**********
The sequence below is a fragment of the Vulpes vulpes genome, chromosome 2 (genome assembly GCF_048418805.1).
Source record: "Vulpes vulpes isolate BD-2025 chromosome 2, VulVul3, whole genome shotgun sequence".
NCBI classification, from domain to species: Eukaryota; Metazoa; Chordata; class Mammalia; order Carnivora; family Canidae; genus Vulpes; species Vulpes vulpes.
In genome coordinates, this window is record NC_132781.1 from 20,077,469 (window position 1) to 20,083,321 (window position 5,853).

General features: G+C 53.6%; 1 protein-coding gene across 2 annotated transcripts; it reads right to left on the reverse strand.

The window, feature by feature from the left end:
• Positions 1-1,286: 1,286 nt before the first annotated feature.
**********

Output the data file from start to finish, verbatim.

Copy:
The sequence below is a fragment of the Vulpes vulpes genome, chromosome 2 (genome assembly GCF_048418805.1).
Source record: "Vulpes vulpes isolate BD-2025 chromosome 2, VulVul3, whole genome shotgun sequence".
NCBI classification, from domain to species: Eukaryota; Metazoa; Chordata; class Mammalia; order Carnivora; family Canidae; genus Vulpes; species Vulpes vulpes.
In genome coordinates, this window is record NC_132781.1 from 20,077,469 (window position 1) to 20,083,321 (window position 5,853).

General features: G+C 53.6%; 1 protein-coding gene across 2 annotated transcripts; it reads right to left on the reverse strand.

The window, feature by feature from the left end:
• Positions 1-1,286: 1,286 nt before the first annotated feature.